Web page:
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February 26, 1998

C.I.A. Drafts Covert Plan to Topple Saddam


WASHINGTON -- The CIA has drafted plans for a major program of sabotage and subversion against Iraqi President Saddam Hussein, U.S. officials say.

Four prior covert operations, involving everything from radio propaganda to paramilitary plots, have failed to dislodge the Iraqi leader, just as smart bombs, cruise missiles and stiff economic sanctions have failed.

The CIA's new plan, months in the making, must still be approved by President Clinton. That approval is by no means certain, and some of his key advisers are skeptical of the plan.

The debate over the need for new covert action has intensified in the last few weeks, with senior members of Congress openly calling for the CIA to destabilize Saddam. But some of the president's advisers consider the new plan no more likely to succeed than the agency's earlier efforts, and they are likely to argue against approving it, the officials said.

The plan, still in the draft stage, has not yet been put into final form for a decision by the president. The fact that officials are disclosing it shows the depth of their doubts.

The director of Central Intelligence, George Tenet, has told Clinton that the plan is risky, the officials said, and national security adviser Samuel Berger is skeptical of the CIA's ability to undermine Saddam.

The plan calls for enlisting Kurdish and Shiite agents to destroy or damage key Iraqi pillars of economic and political power, like utility plants or government broadcast stations, the officials said. At the same time, the plan calls for increasing political pressure on Iraq through propaganda programs like a "Radio Free Iraq" broadcast to Baghdad.

The plan aims to try to undermine Saddam by showing Iraqi citizens that he is not invincible, strengthening his opponents inside Iraq and trying to ignite a rebellion within his inner circle.

"This is not a propaganda operation," one senior government official said of the CIA's plan. "This is a major campaign of sabotage."

For the plan to go forward, the president must sign a written order, known as a "finding." If it is approved as now conceived, it could become one of the biggest covert actions since the end of the Cold War, costing tens of millions of dollars a year, officials said.

Since the Persian Gulf war in 1991, the agency has backed Kurdish dissidents in the north of Iraq, Shiite Muslim groups in the south, Iraqi exiles in London and Iraqi military defectors based in Jordan. These operations, which have cost about $100 million, have had little or no success.

Most recently, in August 1996, Saddam sent tanks into northern Iraq to destroy a CIA base staffed by U.S. intelligence officers and Kurdish agents, arresting and executing scores of Kurds.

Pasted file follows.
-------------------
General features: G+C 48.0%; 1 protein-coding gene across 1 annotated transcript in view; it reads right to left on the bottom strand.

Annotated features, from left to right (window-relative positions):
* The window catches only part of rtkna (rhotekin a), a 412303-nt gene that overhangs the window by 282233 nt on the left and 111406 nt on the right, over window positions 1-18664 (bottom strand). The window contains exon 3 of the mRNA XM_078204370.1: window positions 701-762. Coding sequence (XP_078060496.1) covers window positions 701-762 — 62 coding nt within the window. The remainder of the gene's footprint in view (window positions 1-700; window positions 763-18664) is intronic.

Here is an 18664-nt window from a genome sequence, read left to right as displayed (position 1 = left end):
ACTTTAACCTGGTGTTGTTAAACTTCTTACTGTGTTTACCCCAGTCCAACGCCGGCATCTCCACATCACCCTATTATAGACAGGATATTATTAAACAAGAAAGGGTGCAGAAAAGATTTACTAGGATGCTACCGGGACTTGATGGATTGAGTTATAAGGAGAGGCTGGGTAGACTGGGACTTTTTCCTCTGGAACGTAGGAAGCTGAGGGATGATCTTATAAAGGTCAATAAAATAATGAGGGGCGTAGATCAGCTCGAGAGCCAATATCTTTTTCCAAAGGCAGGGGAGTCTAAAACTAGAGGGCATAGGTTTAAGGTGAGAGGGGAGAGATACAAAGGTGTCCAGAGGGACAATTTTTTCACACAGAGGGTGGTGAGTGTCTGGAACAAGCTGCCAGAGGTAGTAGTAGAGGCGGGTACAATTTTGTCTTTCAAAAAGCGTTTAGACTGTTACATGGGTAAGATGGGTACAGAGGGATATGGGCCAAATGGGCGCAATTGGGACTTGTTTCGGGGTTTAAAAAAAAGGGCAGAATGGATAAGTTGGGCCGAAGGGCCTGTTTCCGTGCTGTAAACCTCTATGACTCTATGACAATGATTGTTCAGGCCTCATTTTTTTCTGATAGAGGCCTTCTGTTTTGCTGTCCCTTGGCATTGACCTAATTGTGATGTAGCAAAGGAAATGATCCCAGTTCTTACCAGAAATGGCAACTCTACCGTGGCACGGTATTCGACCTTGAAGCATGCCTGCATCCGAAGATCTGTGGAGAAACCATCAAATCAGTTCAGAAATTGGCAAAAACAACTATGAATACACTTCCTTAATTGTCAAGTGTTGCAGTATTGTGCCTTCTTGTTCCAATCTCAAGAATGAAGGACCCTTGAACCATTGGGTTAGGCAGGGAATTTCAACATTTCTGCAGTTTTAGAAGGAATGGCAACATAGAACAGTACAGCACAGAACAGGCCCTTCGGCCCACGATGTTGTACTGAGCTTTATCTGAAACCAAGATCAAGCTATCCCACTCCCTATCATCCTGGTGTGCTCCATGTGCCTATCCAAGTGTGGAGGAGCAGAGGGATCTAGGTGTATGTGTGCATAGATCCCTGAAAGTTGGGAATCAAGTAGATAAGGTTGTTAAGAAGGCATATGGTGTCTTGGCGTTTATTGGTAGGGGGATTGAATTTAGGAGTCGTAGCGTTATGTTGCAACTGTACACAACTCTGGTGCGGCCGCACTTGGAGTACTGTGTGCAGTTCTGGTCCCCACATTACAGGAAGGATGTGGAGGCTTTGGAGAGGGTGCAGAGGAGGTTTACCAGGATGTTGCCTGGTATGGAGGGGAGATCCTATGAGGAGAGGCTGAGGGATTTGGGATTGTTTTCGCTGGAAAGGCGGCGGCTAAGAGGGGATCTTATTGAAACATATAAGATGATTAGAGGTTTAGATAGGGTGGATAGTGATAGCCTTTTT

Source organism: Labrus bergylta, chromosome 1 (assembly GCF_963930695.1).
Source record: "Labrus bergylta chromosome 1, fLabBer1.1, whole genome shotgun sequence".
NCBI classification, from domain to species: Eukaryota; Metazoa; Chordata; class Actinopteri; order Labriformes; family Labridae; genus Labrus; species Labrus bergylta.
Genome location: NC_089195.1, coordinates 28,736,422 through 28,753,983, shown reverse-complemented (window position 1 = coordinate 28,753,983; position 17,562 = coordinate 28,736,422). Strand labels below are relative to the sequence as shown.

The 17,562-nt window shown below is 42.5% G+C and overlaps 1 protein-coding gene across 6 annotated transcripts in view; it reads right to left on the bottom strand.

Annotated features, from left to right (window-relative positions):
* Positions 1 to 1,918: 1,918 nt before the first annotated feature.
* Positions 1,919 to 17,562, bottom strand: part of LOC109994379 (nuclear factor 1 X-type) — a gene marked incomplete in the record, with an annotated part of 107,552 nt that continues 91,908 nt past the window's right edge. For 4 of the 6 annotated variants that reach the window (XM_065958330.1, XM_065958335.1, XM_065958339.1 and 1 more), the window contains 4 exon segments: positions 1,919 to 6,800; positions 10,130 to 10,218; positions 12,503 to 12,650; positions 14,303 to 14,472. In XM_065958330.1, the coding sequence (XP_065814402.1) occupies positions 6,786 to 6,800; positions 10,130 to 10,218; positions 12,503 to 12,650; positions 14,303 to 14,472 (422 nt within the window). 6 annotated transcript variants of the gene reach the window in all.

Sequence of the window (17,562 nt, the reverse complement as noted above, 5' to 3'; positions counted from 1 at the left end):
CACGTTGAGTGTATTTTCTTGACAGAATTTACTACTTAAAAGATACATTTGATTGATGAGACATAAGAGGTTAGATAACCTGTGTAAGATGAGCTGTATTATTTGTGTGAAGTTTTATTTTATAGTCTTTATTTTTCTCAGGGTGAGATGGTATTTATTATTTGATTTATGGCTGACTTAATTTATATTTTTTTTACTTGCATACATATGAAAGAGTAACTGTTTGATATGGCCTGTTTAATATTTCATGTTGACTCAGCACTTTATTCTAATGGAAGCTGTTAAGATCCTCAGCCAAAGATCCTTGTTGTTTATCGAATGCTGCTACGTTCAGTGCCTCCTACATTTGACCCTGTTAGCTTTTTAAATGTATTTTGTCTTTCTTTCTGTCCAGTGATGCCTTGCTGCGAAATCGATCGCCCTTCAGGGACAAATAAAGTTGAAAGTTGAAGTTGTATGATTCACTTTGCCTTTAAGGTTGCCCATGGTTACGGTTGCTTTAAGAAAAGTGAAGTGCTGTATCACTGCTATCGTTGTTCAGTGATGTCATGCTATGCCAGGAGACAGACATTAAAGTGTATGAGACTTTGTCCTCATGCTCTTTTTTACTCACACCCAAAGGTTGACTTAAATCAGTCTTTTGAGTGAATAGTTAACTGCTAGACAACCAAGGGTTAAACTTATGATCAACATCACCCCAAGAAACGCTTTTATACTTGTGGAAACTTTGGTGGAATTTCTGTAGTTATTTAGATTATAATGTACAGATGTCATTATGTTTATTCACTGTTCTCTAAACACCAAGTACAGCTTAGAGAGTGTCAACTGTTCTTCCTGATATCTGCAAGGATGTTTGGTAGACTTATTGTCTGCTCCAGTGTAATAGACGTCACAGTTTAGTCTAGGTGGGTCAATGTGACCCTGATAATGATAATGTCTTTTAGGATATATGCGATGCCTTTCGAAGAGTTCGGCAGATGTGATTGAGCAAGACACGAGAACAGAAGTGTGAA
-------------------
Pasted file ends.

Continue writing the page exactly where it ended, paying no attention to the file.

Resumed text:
But now influential senators -- notably John McCain, R-Ariz.; John Kerry, D-Mass.; and Arlen Specter, R-Pa., a former chairman of the Senate Intelligence Committee -- are calling on the agency once more.

"It may well be that a covert action or covert actions might succeed in deposing Saddam Hussein," Specter said Monday on the Senate floor. He said a covert action -- along with the establishment of an Iraqi government-in-exile, expansion of "no flight" zones to cover all of Iraq and a naval blockade -- could help "bring Saddam Hussein to his knees."

But the Iraqi opposition is fragmented, "plagued by divisions," in the words of Wafiq Samoraei, a former head of Iraqi military intelligence based in London.

"It is lacking in sufficient support in Baghdad-controlled Iraq to be a significant factor in internal politics in Iraq," said Kenneth Katzman, a Iraq expert at the Congressional Research Service and a former CIA analyst of Persian Gulf politics.

The diplomatic, political and economic structures that can conceal CIA officers and agents -- a U.S. embassy, a network of political contacts, a bevy of businessmen going in and out of the country -- do not exist in Iraq. That makes it exceedingly hard for agents to penetrate the inner circle surrounding Saddam, who controls tens of thousands of soldiers and spies whose sole duty is to preserve his power.

The two major opposition groups in exile, the Iraqi National Congress, based in London, and the Iraqi National Accord, based in Amman, Jordan, have been riven by dissent. The Kurds, the world's largest stateless ethnic group, have bases in northern Iraq but also are bitterly divided. Shiite groups in the south of Iraq, some with ties to Saudi Arabia, some with ties to Iran, have proven politically impotent in the past.

Covert operations aimed at subverting Saddam's government date back to the Bush administration. Immediately after the gulf war, President George Bush ordered the CIA to support a coup against the Iraqi leader. The Kurds and Shiites were openly encouraged to rise up against him. The opposition was crushed.

Then the agency supported the Iraqi National Congress from 1992 to 1996. The group achieved little. In 1995, after some key Iraqi military officers defected, the agency shifted its support to the Iraqi National Accord. But in the summer of 1996, Saddam's military and intelligence services crushed the small clique of Iraqi military officers working with the group and destroyed a CIA base in northern Iraq.

Copyright 1998 The New York Times Company

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